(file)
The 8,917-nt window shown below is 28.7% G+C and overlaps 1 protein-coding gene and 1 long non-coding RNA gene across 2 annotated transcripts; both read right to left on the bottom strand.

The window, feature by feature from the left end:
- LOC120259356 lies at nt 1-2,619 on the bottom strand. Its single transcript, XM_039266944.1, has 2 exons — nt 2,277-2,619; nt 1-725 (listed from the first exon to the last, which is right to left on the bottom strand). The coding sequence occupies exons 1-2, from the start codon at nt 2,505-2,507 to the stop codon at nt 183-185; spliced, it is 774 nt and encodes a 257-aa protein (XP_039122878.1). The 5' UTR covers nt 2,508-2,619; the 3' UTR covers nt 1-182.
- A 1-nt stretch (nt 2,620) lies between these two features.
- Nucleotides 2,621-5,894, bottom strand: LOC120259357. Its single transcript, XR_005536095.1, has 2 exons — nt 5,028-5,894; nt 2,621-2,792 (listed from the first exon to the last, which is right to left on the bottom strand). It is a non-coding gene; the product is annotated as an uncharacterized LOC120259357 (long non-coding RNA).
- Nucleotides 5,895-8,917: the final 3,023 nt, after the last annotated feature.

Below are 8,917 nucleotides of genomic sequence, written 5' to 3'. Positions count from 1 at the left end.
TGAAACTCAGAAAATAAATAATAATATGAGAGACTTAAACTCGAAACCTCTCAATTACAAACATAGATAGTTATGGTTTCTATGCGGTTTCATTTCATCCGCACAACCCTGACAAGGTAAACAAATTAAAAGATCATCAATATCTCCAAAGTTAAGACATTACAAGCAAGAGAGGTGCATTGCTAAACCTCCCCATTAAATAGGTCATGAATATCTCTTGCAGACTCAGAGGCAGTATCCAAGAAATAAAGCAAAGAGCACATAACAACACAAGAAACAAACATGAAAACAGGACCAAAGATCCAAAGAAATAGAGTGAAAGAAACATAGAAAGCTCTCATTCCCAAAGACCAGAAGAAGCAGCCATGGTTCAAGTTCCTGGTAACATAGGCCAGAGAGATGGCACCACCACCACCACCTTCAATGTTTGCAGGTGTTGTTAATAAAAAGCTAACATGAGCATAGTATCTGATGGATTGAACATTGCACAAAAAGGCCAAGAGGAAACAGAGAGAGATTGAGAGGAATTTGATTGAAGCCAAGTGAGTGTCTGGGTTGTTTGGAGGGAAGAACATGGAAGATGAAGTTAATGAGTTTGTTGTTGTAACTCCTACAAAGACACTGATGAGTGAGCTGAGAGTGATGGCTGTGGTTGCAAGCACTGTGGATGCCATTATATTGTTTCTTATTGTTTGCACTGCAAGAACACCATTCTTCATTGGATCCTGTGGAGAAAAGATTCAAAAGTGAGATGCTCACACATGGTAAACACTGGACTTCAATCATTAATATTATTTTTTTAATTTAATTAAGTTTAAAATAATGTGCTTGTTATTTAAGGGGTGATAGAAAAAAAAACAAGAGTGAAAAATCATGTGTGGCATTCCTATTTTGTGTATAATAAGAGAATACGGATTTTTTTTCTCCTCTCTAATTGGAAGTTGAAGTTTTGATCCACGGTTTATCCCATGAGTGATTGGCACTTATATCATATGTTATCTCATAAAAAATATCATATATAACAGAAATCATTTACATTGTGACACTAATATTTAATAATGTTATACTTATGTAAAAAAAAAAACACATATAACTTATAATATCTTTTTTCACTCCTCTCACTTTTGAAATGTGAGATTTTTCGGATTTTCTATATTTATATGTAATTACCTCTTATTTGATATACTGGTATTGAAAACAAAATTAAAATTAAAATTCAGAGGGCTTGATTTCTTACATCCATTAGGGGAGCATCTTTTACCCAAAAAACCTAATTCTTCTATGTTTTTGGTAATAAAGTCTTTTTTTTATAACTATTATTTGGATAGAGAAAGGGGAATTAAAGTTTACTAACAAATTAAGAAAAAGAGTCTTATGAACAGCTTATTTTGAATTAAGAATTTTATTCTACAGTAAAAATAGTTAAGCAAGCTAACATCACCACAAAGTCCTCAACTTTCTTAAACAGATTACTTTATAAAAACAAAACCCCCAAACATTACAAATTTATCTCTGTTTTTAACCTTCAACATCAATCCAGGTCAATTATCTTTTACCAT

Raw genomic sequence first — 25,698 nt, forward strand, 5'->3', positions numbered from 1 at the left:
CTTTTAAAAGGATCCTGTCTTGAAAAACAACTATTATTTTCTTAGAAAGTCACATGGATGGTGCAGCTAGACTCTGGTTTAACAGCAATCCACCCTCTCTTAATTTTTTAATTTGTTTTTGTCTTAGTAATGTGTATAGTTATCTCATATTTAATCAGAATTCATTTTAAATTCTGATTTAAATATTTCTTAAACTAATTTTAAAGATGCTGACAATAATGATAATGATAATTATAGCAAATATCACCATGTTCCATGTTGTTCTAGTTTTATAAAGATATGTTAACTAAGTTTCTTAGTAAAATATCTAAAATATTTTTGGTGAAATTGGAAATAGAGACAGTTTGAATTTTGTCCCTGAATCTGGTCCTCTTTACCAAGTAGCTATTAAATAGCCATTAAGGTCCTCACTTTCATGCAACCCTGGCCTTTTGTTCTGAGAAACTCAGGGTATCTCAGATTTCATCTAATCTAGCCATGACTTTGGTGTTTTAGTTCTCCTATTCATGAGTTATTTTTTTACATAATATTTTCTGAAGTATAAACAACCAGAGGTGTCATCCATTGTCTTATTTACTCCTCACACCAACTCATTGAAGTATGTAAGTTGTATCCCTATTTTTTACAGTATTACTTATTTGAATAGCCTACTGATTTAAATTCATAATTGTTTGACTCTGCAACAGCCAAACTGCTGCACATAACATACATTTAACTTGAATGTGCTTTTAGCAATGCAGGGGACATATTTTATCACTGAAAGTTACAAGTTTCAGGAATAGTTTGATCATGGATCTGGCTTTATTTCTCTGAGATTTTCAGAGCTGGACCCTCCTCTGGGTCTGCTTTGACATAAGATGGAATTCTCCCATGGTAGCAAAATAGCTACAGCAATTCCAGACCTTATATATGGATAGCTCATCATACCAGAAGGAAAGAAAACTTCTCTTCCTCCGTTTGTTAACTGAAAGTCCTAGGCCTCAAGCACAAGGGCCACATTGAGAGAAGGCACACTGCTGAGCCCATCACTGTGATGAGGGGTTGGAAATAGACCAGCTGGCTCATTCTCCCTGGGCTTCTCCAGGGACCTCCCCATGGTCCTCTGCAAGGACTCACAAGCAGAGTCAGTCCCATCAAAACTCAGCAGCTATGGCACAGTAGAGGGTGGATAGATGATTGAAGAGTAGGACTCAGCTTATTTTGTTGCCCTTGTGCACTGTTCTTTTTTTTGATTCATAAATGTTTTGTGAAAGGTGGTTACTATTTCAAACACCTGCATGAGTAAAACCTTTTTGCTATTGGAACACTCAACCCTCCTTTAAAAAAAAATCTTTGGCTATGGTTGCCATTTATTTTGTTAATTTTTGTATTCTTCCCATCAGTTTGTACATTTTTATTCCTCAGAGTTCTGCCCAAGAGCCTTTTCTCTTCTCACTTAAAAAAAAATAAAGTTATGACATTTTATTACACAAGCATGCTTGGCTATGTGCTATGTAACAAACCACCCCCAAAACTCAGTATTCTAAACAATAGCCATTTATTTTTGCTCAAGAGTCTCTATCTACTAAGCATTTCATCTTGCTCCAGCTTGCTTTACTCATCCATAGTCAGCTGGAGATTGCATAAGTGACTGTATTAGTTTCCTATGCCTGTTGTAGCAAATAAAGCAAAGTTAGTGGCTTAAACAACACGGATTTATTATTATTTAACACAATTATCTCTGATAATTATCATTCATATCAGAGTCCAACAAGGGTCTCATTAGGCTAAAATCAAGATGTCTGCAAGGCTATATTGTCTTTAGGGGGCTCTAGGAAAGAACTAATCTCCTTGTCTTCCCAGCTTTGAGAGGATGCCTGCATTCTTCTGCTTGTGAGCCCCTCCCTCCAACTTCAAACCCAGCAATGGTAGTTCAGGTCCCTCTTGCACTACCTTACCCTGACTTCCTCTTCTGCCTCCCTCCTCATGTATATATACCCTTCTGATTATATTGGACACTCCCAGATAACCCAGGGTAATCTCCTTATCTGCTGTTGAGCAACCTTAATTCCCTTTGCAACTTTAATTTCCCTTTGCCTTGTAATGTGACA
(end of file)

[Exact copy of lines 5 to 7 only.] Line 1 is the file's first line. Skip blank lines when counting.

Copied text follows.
- Nucleotides 2,621-5,894, bottom strand: LOC120259357. Its single transcript, XR_005536095.1, has 2 exons — nt 5,028-5,894; nt 2,621-2,792 (listed from the first exon to the last, which is right to left on the bottom strand). It is a non-coding gene; the product is annotated as an uncharacterized LOC120259357 (long non-coding RNA).
- Nucleotides 5,895-8,917: the final 3,023 nt, after the last annotated feature.

Below are 8,917 nucleotides of genomic sequence, written 5' to 3'. Positions count from 1 at the left end.